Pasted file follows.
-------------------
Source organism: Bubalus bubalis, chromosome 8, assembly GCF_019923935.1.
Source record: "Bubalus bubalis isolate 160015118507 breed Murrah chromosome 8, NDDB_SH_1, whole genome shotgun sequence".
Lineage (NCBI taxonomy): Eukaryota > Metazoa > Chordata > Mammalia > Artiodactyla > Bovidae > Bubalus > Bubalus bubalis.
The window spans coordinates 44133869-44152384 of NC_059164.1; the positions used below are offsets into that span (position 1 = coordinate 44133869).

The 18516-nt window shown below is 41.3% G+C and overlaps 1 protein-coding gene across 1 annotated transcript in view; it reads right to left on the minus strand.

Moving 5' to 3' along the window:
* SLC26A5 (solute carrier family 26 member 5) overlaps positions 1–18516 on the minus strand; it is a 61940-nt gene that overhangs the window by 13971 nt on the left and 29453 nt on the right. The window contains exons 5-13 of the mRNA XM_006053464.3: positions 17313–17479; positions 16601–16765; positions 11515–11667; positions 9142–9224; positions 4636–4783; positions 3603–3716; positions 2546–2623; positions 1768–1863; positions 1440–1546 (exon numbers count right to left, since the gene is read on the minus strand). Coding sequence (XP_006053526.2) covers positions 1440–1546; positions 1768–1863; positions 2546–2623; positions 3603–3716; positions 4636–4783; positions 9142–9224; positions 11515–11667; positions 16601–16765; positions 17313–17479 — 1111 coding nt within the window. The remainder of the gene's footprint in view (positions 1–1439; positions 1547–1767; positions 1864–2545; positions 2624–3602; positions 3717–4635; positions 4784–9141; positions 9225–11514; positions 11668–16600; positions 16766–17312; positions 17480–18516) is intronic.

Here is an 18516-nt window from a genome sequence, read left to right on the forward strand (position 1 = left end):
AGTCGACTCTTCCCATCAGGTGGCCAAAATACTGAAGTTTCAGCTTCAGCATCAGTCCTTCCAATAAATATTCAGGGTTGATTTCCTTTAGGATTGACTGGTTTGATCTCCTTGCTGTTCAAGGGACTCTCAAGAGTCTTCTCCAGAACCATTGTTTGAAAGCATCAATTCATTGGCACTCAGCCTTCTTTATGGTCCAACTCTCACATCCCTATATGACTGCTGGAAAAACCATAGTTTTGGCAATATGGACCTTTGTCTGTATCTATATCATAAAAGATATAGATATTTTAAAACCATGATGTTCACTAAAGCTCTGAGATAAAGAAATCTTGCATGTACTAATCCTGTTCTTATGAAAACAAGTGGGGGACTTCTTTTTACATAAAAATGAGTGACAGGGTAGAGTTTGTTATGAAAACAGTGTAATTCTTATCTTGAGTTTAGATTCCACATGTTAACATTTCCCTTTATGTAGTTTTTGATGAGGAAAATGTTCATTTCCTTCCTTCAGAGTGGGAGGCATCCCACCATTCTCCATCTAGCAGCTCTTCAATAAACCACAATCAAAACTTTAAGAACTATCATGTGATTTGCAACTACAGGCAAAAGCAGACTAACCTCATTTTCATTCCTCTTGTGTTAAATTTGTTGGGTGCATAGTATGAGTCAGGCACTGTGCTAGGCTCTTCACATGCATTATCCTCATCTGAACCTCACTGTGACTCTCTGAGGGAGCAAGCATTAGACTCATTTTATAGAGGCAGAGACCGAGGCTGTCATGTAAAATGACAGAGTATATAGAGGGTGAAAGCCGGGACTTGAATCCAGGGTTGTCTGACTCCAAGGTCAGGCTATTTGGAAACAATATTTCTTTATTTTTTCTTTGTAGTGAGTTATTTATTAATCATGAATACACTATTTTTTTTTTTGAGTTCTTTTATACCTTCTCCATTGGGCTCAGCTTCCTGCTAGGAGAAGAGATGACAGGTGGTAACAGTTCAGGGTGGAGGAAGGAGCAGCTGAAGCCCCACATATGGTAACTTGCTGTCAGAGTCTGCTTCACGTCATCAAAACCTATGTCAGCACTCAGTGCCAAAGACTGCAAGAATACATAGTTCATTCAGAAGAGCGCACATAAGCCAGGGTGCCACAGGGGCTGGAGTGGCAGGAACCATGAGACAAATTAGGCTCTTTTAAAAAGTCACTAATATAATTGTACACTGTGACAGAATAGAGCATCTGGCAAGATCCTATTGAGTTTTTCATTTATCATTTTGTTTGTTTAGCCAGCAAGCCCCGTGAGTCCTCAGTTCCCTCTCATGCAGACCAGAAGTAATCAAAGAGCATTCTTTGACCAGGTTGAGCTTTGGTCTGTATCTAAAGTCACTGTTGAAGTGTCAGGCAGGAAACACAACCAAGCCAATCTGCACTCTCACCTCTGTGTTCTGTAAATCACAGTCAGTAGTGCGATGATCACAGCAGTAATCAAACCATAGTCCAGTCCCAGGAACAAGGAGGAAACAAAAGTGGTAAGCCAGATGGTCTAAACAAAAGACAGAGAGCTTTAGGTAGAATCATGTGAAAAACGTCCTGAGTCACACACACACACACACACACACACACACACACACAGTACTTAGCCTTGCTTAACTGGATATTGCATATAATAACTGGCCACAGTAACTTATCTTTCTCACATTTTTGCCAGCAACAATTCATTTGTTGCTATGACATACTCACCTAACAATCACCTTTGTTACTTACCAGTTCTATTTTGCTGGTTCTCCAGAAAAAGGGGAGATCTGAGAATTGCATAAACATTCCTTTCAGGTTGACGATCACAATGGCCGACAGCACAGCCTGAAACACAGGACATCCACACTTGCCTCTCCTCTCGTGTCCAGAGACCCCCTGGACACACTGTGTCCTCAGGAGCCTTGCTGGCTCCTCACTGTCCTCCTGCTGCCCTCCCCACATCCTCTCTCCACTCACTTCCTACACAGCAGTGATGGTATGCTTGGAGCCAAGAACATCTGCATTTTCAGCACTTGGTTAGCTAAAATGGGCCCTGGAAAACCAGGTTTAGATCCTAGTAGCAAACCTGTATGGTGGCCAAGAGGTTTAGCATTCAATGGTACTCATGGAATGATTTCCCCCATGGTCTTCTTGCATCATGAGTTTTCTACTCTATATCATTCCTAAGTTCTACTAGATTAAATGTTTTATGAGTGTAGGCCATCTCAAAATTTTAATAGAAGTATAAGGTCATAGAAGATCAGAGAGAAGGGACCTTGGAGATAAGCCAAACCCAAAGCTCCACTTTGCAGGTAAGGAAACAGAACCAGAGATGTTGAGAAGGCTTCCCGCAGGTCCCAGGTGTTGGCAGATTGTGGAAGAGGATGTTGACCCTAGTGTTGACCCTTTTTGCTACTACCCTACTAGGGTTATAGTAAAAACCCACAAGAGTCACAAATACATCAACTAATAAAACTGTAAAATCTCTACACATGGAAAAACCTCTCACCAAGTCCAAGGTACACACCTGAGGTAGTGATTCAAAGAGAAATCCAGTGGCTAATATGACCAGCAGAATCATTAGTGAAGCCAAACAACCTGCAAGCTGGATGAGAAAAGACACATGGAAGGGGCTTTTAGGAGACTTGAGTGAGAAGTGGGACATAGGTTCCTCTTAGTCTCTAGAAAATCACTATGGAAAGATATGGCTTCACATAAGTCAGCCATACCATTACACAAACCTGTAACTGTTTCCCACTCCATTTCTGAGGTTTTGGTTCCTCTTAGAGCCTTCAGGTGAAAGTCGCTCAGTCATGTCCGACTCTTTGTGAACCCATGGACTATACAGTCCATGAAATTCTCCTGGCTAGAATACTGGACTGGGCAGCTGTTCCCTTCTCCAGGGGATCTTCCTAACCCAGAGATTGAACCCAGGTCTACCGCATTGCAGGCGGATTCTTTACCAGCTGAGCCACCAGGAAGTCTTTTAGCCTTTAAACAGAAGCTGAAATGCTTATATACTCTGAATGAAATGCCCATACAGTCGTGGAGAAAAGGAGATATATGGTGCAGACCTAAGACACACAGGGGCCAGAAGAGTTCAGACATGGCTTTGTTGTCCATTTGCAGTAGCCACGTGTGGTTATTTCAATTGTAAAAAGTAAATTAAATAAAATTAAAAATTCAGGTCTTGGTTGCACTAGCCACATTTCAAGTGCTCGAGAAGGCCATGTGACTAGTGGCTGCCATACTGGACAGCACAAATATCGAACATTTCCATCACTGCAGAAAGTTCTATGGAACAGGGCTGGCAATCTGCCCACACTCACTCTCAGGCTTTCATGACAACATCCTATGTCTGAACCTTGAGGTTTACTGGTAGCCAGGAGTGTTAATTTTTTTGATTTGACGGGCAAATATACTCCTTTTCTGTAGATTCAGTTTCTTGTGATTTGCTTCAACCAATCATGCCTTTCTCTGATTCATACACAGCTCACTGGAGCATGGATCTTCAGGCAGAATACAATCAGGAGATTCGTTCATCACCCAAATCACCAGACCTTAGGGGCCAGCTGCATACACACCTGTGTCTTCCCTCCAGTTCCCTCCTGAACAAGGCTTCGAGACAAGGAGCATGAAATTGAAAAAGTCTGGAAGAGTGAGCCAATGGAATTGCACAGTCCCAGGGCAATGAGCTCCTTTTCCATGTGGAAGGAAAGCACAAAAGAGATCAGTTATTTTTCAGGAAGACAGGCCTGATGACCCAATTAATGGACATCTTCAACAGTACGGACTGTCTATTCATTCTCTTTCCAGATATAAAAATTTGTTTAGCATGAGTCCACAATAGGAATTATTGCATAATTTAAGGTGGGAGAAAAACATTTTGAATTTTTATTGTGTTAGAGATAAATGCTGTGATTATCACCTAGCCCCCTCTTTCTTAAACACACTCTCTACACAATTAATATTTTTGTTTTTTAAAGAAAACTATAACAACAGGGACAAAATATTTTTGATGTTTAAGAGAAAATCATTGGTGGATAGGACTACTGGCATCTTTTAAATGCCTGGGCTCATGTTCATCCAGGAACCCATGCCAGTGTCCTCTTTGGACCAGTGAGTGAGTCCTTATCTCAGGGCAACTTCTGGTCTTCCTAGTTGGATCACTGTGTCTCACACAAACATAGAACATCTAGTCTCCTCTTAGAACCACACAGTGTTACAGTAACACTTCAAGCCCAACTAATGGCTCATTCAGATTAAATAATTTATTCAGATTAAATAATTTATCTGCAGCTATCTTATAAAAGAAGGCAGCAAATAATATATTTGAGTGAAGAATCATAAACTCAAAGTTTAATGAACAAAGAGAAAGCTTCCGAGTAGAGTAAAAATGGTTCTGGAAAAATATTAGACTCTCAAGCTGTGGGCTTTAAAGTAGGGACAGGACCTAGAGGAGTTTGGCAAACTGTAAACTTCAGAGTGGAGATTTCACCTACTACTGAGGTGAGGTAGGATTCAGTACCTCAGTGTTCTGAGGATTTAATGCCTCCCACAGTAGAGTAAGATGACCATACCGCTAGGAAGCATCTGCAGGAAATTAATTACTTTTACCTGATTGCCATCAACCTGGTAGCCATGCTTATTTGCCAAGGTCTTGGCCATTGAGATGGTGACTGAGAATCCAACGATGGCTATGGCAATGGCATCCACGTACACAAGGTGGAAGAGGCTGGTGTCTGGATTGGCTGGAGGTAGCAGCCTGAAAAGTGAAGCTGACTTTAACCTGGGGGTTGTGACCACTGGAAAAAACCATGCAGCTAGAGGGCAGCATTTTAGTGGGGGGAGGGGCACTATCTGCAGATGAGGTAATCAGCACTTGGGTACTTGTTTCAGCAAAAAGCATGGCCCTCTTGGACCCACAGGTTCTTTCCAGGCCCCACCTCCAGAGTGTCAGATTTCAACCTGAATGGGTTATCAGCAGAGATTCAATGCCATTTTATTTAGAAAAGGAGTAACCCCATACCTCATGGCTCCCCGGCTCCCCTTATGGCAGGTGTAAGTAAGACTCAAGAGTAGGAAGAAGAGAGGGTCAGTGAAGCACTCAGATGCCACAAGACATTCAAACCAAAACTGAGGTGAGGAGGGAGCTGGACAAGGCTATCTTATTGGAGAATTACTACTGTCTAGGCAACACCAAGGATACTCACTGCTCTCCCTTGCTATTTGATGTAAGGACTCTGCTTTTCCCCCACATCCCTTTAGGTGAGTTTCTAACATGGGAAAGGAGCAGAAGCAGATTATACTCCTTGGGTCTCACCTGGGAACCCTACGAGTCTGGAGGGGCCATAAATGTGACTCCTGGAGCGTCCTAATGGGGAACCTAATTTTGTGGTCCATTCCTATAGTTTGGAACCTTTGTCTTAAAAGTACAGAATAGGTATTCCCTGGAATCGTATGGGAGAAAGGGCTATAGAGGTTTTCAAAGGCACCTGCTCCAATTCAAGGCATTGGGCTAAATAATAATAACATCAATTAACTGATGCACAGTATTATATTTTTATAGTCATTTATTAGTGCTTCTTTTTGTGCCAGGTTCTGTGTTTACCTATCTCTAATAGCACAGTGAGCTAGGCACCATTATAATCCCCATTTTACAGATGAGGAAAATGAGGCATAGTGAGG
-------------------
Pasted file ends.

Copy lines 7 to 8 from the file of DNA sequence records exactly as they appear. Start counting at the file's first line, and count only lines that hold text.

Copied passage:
* SLC26A5 (solute carrier family 26 member 5) overlaps positions 1–18516 on the minus strand; it is a 61940-nt gene that overhangs the window by 13971 nt on the left and 29453 nt on the right. The window contains exons 5-13 of the mRNA XM_006053464.3: positions 17313–17479; positions 16601–16765; positions 11515–11667; positions 9142–9224; positions 4636–4783; positions 3603–3716; positions 2546–2623; positions 1768–1863; positions 1440–1546 (exon numbers count right to left, since the gene is read on the minus strand). Coding sequence (XP_006053526.2) covers positions 1440–1546; positions 1768–1863; positions 2546–2623; positions 3603–3716; positions 4636–4783; positions 9142–9224; positions 11515–11667; positions 16601–16765; positions 17313–17479 — 1111 coding nt within the window. The remainder of the gene's footprint in view (positions 1–1439; positions 1547–1767; positions 1864–2545; positions 2624–3602; positions 3717–4635; positions 4784–9141; positions 9225–11514; positions 11668–16600; positions 16766–17312; positions 17480–18516) is intronic.

Here is an 18516-nt window from a genome sequence, read left to right on the forward strand (position 1 = left end):